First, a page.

Diana later wrote to Eric asking him to become ‘a sort of unofficial godfather …a kindly influence to baby Jane.’

Whilst stationed at Dover Eric managed a visit to Underhill Farm, Wittersham when Diana had returned from Wiltshire where Clissold and her sister’s brother-in-law Stephen Spender were temporarily living.

In September 1942 Ravilious aged 39 posted in Iceland, was tragically part of a four-man air rescue mission sent to locate a lost plane. Neither of the two planes returned.

‘Geraniums & Carnations, Wittersham’   – Eric Ravilious.

In December 1941  Diana had written to Eric and Tirzah:     ’We both pine for Essex after the war.’  Diana and Clissold would stay at Underhill Farm for the next three decades moving eventually in 1965 a few miles away to Stone-in-Oxney where she died in 1975.

In all the talk of affairs and infidelity it is also important to note that between Ravilious, Helen Binyon and Diana Low there was mutual support and stimulation for their artistic talents.

Sadly Margaret Low (Lolly) died in 1945 having developed Hodgkin’s disease and died on Christmas Day. In 1937 Margaret married Humphrey Spender whom he had met at the Architectural Academy and who had an architectural practice. Humphrey Spender is famed for his work for the Mass Observation movement, taking pictures of daily life in working class communities. His most famous photographs are of the ‘Work Town Study’ (Bolton) taken in a period between 1937 and 1940.

Margaret’s brother-in-law was the poet/writer Stephen Spender and many consider his finest poem to be “Elegy for Margaret”.

Poor girl, inhabitant of a strange land

Where death stares through your gaze,

As though a distant moon

Shone through midsummer days

With the skull-like glitter of night:

Poor child, you wear your

summer dress

And your shoes striped with gold

As the earth wears a variegated cover

Of grass and flowers

Covering caverns of destruction over

Where hollow deaths are told.

I look into your sunk eyes,

Shafts of wells to both our hearts,

Which cannot take part in the lies

Of acting these gay parts.

Under our lips, our minds

Become one with the weeping

Of the mortality

Which through sleep is unsleeping.

Of what use is my weeping?

It does not carry a

surgeon’s knife

To cut the wrongly

multiplying cells

At the root of your life.

It can only prove

That extremes of love

Stretch beyond the flesh

to hideous bone

Howling in hyena dark alone.

Oh, but my grief is thought,

a dream,

Tomorrow’s gale will

sweep away.

It does not wake every day

To the facts which are and

do not only seem:

The granite facts around

your bed,

Poverty-stricken hopeless

ugliness

Of the fact that you will soon

be dead.

Over her final years Diana took to oil painting and a number of her paintings are now in the collection of the Rye Art Gallery.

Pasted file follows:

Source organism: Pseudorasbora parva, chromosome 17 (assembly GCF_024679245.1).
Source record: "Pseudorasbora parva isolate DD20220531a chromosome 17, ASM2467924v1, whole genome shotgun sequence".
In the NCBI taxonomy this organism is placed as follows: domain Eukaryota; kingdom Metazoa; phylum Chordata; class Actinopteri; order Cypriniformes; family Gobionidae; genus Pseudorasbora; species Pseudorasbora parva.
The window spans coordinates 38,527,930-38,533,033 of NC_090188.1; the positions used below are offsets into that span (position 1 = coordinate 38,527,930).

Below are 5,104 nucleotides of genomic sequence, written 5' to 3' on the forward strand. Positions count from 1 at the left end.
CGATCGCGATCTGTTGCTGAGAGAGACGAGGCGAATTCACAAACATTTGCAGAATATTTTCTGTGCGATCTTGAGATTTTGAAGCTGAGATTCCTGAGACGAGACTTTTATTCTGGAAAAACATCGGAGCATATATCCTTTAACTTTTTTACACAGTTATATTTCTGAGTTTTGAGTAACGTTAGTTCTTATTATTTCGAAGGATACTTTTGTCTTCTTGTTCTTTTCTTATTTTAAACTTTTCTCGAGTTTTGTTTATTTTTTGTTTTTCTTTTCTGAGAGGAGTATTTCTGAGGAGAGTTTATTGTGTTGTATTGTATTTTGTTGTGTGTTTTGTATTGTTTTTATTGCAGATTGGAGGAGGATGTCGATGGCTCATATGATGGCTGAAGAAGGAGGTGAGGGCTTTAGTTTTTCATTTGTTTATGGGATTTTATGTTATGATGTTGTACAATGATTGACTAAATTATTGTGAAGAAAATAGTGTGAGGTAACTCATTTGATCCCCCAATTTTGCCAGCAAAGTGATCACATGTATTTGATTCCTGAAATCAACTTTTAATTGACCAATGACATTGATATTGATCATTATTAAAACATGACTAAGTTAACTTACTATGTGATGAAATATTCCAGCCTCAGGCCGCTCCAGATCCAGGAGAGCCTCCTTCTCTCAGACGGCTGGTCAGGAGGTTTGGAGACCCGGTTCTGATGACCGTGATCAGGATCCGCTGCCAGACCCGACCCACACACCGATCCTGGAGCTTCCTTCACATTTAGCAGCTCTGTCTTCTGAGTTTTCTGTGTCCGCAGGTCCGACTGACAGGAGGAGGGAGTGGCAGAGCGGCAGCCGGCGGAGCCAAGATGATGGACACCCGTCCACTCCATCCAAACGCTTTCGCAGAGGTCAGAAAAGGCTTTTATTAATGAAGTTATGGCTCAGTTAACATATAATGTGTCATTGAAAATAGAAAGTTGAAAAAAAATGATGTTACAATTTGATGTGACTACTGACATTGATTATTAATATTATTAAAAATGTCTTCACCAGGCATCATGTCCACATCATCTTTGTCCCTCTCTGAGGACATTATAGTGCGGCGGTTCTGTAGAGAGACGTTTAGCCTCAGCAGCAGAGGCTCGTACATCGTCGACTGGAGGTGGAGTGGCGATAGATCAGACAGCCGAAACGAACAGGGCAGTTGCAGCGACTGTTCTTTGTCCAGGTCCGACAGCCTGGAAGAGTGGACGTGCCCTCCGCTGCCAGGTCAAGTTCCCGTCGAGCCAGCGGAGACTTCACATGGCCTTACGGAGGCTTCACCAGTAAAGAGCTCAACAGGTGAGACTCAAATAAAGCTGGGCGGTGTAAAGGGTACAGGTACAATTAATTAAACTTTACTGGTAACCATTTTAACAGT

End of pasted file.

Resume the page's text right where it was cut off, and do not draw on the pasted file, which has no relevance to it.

Flowers in a Blue and White Jug. A Road Near the Sea. Portrait of the artist William Warden Conversation at the Tea Centre.

‘Across the Fields’ ‘Donkeys on a Beach’

And finally……the painting that started this whole wee project :- ‘Ploughed Field’….which I bought in 2018.

Graham Bennison 2018. Revised 27th October 2020. https://www.facebook.com/BennisonArtist

8 thoughts on “Diana Mabel Low, born 3rd February 1911. Died 20th May 1975.

  1. Lovely account, thank you. Just one thing, I think it was Edward Bawden’s parents who bought Brick House for them.

    Like

  2. A good summing up of her life – I am her younger daughter, so have read all about her! Just one thing, my parents moved from Underhill Farm in 1964, so when she died in 1975 they were living a few miles away in Stone-in-Oxney. I would love to know how you acquired the painting, The Ploughed Field. Could you let me know please? Philippa Price

    Liked by 1 person

    1. Nice to hear from you Philippa. I’m off tomorrow down the A74 M6 from Fife eventually I’ll be in Great Bardfield (this Thursday and Friday). On Wednesday tea in the garden in Seaford with Heather Ravilious, we’ve been friends since 1966 !! I bought Ploughed Field on Ebay a couple of years ago as stated in the blog. There was one of your mum’s beach paintings recently but it was very overpriced and didn’t sell. Your sister Jane is mentioned tomorrow morning in the FB group https://www.facebook.com/groups/488249232182567 it would be lovely if you signed up. Graham Bennison 07731904559

      Like

    2. Lovely to hear from you Phillipa, I bought the Ploughed Field on eBay, there was another one recently (seaside pic) but it was over priced and didn’t sell. I’m off south from Fife tomorrow and will be in Great Bardfield Thurs. and Fri. On Wednesday tea in the garden with Heather Ravilious in Seaford, a lifelong friend since 1966. Graham Bennison 07731904559

      Liked by 1 person

Leave a Reply

Fill in your details below or click an icon to log in:

WordPress.com Logo

You are commenting using your WordPress.com account. Log Out /  Change )

Google photo

You are commenting using your Google account. Log Out /  Change )

Twitter picture

You are commenting using your Twitter account. Log Out /  Change )

Facebook photo

You are commenting using your Facebook account. Log Out /  Change )

Connecting to %s